iPad Game Review: Ink Ball HD Reviewed by Tom Slayton
Ink Ball HD is a physics puzzler in the vein of Enigmo or Master of Alchemy. Unfortunately, the monochromatic palette and the unvarying gameplay are likely to make all but the most die-hard fans of this genre lose interest fairly quickly.
The trick to success in Ink Ball HD is to use as little ink as possible to collect the falling ink droplets. You see, the ink that is spilling across the screen is the very same ink that you must use to create the devices necessary to capture the ink balls. The tools at your disposal consist of rigid and elastic bars; both of which you must draw and place yourself in an effort to guide the balls of ink to their inkwell. Drawing extravagant solutions will almost certainly result in capturing a great deal of droplets. However, it will also likely result in a net loss of ink, costing you completion stars and even resulting in level failure. And just to make sure you don?t get too comfortable, the timer relentlessly, inexorably ticks down while you craft your solution. Mercifully, the timer doesn?t begin, and the ink balls don?t start to drop until you draw your first object, giving you time to plan without watching all of your precious ink fall off the bottom of the screen. I was a bit surprised to learn that you only have the previously-listed rigid and elastic bars to work with. This presents an almost crippling lack of variety in the gameplay and severely dampened my enthusiasm for Ink Balls HD within the first half-hour. The in-game achievements available through the Crystal Network help somewhat to keep you pressing onward, however.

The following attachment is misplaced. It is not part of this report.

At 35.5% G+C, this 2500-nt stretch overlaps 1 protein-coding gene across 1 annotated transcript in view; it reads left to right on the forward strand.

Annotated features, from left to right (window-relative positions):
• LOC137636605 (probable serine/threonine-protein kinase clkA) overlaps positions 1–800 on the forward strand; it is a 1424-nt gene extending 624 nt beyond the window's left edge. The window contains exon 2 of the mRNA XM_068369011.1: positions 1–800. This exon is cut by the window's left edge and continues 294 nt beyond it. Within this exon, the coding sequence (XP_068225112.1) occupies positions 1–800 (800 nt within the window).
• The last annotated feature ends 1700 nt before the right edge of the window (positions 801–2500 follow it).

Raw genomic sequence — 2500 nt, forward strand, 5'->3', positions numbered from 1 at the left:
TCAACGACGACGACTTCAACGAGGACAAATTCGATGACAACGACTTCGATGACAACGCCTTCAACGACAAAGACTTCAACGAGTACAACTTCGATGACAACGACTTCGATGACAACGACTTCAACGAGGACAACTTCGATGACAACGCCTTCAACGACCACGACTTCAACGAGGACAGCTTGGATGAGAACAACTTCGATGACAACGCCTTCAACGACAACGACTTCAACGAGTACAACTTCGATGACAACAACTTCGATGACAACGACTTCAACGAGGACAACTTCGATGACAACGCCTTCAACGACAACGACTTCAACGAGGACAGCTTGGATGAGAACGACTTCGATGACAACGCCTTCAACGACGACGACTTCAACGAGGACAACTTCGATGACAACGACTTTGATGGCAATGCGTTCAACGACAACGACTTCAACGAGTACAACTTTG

Although I am not a fan of rushed or timed puzzles, I am just clever enough to realize that some of you are. If you count yourself among the legion of highly-caffeinated gamers, Ink Balls HD may be your cup of espresso, in spite of the lack of variety in gameplay tools. If you prefer to take your time and ponder, however, or if you just like a bit more to sink your teeth into tool-wise, it would probably be best if you looked elsewhere to get your physics puzzle fix.
The graphics of Ink Balls HD are at once its signature asset and its greatest curse. There is really no other game out there with the graphical style of Japanese calligraphy. Unfortunately, Ink Balls HD is not a calligraphy simulator; it is a physics puzzle game and as such, the gamer isn't interested in creating works of Zen beauty. Instead, he/she is tasked with building Rube Goldberg contraptions. This collision of form and function results in what appears to be messy and inelegant solutions (no matter how elegant) rather than spontaneously created works of art. Further, the monochromatic palette was at least partially responsible for my lackluster feelings toward it. Level after level after level, green and black and green and black and green and black. Lastly, if they were going for a Zen motif they should have made a more Zen-like game because the tense gameplay of Inkballs HD just doesn't match the peaceful art style.
The in-game music matches the graphics perfectly, however, as previously stated, neither match the gameplay. I also found it to be grindingly repetitive after only a short while. The in-game sound effects themselves, are almost nonexistent, consisting mostly of light clicking/plopping sounds.
I found Ink Balls HD to be repetitive in both form and function. Although new obstacles are introduced in later levels, and the puzzles grow more challenging, the player is still only allowed to work with the two tools introduced on level 1. The graphics and the music don't help, as they are themselves the epitome of monotony as well. On a certain level, the game can be appreciated for its original style and simple beauty, however, as a game; it leaves a lot to be desired.
Ratings (scale of 1 to 5):
Graphics: - 2 - Original in style, but migraine-inducing over the long haul. Sound: - 1 - repetitive soundtrack and almost nonexistent sound effects. Controls: - 3 - The game controls work as expected for a game of this type. Gameplay: - 2 - All but the most die-hard physics puzzle fans should look elsewhere for their next game.
Playing Hints and Tips:
Oddly, the ink balls will stack perfectly in vertical columns. Use this quirky feature to buy some time setting up your solution.